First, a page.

In 1989 the government did an about-face and restored its family planning programme. In May 1993, a national family planning law was passed. The resources of several government ministries, including education, culture, and health, were mobilised to encourage smaller families.
Iran Broadcasting was given responsibility for raising awareness of population issues and of the availability of family planning services. Television was used to disseminate information on family planning throughout the country, taking advantage of the 70 percent of rural households with TV sets. Religious leaders were directly involved in what amounted to a crusade for smaller families.
Some 15,000 “health houses” or clinics were established to provide rural populations with health and family planning services. Iran introduced a full panoply of contraceptive measures, including the option of vasectomy – a first among Muslim countries. All forms of birth control, including the pill and sterilisation, were free of charge. Iran even became the only country to require couples to take a course on modern contraception before receiving a marriage license.
In addition to the direct health care interventions, Iran also launched a broad-based effort to raise female literacy, boosting it from 25 percent in 1970 to more than 70 percent in 2000. Female school enrollment increased from 60 to 90 percent. Women and girls with more schooling are likely to have fewer children, making their education a smart investment.
As a result of this initiative, family size in Iran dropped from seven children to fewer than three. From 1987 to 1994, Iran cut its population growth rate by half, an impressive achievement.
The bad news is that in July 2010 Iranian President Mahmoud Ahmadinejad declared the country’s family planning programme ungodly and announced a new pronatalist policy. The government would pay couples to have children, depositing money in each child’s bank account until age 18. The effect of this new programme on Iran’s population growth remains to be seen.
Nevertheless, Iran’s history shows how a full-scale mobilisation of society that incorporates public outreach, access to family planning resources, and gender equality in education can accelerate the shift to smaller families.
Source: Lester R. Brown, Interpress service, 12 April 2011
A huge thank you to all those who came to our 10th Anniversary party here in Antigua a couple of weeks ago. The night was a great success and marked a warm celebration of WINGS’ achievements over the past 10 years in providing Guatemalan families with access to family planning education and reproductive health services. It is a prime time for all of us to reflect not only on how far WINGS has come, but the challenges that lie ahead in meeting the growing demand for our vital services.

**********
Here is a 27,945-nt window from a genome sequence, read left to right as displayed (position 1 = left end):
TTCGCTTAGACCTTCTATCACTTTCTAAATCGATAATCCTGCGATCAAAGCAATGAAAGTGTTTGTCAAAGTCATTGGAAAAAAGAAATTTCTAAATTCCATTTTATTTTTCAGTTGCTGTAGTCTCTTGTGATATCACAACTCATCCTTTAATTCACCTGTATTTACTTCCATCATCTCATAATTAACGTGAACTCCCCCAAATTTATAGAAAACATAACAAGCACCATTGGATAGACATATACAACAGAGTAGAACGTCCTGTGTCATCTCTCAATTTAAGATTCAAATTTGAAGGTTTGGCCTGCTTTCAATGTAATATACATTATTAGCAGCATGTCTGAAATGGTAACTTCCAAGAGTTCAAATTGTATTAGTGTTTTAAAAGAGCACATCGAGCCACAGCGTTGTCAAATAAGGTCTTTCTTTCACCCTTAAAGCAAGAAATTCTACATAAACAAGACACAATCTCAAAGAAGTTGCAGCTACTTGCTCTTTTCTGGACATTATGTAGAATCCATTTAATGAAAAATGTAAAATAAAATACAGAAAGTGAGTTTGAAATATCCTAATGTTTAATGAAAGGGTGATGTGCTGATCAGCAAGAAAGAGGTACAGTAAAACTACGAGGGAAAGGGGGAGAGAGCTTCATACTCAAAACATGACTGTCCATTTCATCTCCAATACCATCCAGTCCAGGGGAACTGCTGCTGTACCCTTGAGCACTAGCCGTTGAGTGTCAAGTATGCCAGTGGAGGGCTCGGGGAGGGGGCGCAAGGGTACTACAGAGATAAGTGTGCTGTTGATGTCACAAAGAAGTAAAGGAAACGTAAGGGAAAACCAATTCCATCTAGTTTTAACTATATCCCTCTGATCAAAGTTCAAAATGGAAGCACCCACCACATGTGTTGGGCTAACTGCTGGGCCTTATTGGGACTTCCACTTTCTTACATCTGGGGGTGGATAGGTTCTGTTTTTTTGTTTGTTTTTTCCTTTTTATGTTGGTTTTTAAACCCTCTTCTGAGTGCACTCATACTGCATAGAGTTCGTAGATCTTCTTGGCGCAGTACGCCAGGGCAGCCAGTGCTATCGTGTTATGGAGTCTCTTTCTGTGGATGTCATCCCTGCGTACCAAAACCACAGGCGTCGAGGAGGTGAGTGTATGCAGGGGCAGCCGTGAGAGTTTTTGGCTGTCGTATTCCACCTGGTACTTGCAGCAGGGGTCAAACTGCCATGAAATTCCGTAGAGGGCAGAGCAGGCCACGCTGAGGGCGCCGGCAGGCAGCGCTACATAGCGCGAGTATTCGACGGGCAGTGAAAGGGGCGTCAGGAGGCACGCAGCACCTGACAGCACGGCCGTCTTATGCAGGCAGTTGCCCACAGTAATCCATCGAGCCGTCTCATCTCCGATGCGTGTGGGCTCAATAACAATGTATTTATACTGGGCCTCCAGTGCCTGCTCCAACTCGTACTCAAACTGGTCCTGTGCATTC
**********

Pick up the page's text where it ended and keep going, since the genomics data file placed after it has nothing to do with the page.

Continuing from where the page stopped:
As part of this time of reflection, I asked WINGS’ Executive Director, Janeen Simon, for her thoughts on WINGS’ development and future:
“It all starts with family planning… I am not just talking about using birth control methods. In facing the multitude of social crises that exist today it is imperative to carefully plan our futures and safeguard what is most near and dear to us. The team at WINGS has carefully designed a holistic approach to help the Guatemalan society take control of one of the most important aspects in everyone’s lives – their families. After 10 years of practice and the combined efforts of an incredibly talented team, I feel that WINGS can offer our beneficiaries the information and tools that they need to make responsible decisions that will allow their families to thrive and have the opportunities that healthy, well-educated children normally have. I am proud of what we have accomplished and feel WINGS is perfectly positioned to continue supporting Guatemalan families to ensure that all pregnancies are planned and rejoiced, and that all people of reproductive age are healthy and making wise choices for themselves. Please take a moment to celebrate these past 10 incredible years and to wish us bon voyage during the next phase of our journey!”
We hope that supporters like you will be inspired by her words and will take time out this year to celebrate WINGS. In particular, we hope you will consider holding an event in honor of WINGS to raise awareness of the importance of family planning and reproductive health in tackling a multitude of global issues.
We have posted an event planning guide and other support materials on our website at http://wingsguate.org/en/getinvolved/10thanniversary and are here to help support you every step of the way. Please feel free to email us at firstname.lastname@example.org if you have any questions.
Luciana, a 38 year-old housewife, lives in a remote Guatemalan village with her husband and their 5 children. Scarce jobs and limited access to farm land in their region make it a daily struggle to put food on the table; any more children would prove an impossible strain. Luciana had not been able to access family planning services until a WINGS nurse came to her community to give a reproductive health and family planning charla, or talk. There, for the first time, Luciana learned about the importance of family planning and the types of methods available. Afterward, she spoke privately with the WINGS nurse to discuss her options and understood that because of her age any more pregnancies could prove dangerous